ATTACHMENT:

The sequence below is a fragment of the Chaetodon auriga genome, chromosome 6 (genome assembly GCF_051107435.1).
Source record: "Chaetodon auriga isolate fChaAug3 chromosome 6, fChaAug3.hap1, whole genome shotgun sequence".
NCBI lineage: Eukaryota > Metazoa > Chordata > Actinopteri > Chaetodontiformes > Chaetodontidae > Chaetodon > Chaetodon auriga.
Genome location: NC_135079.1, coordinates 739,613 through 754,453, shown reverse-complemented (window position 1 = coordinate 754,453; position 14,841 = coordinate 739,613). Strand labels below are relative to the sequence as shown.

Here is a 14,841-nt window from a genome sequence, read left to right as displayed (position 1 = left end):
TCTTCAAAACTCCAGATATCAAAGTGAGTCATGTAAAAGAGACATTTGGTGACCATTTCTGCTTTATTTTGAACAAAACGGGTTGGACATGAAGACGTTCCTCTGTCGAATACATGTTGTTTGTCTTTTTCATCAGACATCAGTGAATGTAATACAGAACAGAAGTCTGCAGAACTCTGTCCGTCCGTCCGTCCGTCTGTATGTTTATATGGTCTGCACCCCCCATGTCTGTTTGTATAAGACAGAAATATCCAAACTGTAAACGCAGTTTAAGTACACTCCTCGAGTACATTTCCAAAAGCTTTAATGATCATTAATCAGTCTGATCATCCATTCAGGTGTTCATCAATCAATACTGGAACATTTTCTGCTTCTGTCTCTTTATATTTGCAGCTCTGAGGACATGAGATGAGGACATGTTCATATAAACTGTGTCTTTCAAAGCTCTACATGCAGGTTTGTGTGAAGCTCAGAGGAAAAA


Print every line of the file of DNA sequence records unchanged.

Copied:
The sequence below is a fragment of the Chaetodon auriga genome, chromosome 6 (genome assembly GCF_051107435.1).
Source record: "Chaetodon auriga isolate fChaAug3 chromosome 6, fChaAug3.hap1, whole genome shotgun sequence".
NCBI lineage: Eukaryota > Metazoa > Chordata > Actinopteri > Chaetodontiformes > Chaetodontidae > Chaetodon > Chaetodon auriga.
Genome location: NC_135079.1, coordinates 739,613 through 754,453, shown reverse-complemented (window position 1 = coordinate 754,453; position 14,841 = coordinate 739,613). Strand labels below are relative to the sequence as shown.

Here is a 14,841-nt window from a genome sequence, read left to right as displayed (position 1 = left end):
TCTTCAAAACTCCAGATATCAAAGTGAGTCATGTAAAAGAGACATTTGGTGACCATTTCTGCTTTATTTTGAACAAAACGGGTTGGACATGAAGACGTTCCTCTGTCGAATACATGTTGTTTGTCTTTTTCATCAGACATCAGTGAATGTAATACAGAACAGAAGTCTGCAGAACTCTGTCCGTCCGTCCGTCCGTCTGTATGTTTATATGGTCTGCACCCCCCATGTCTGTTTGTATAAGACAGAAATATCCAAACTGTAAACGCAGTTTAAGTACACTCCTCGAGTACATTTCCAAAAGCTTTAATGATCATTAATCAGTCTGATCATCCATTCAGGTGTTCATCAATCAATACTGGAACATTTTCTGCTTCTGTCTCTTTATATTTGCAGCTCTGAGGACATGAGATGAGGACATGTTCATATAAACTGTGTCTTTCAAAGCTCTACATGCAGGTTTGTGTGAAGCTCAGAGGAAAAA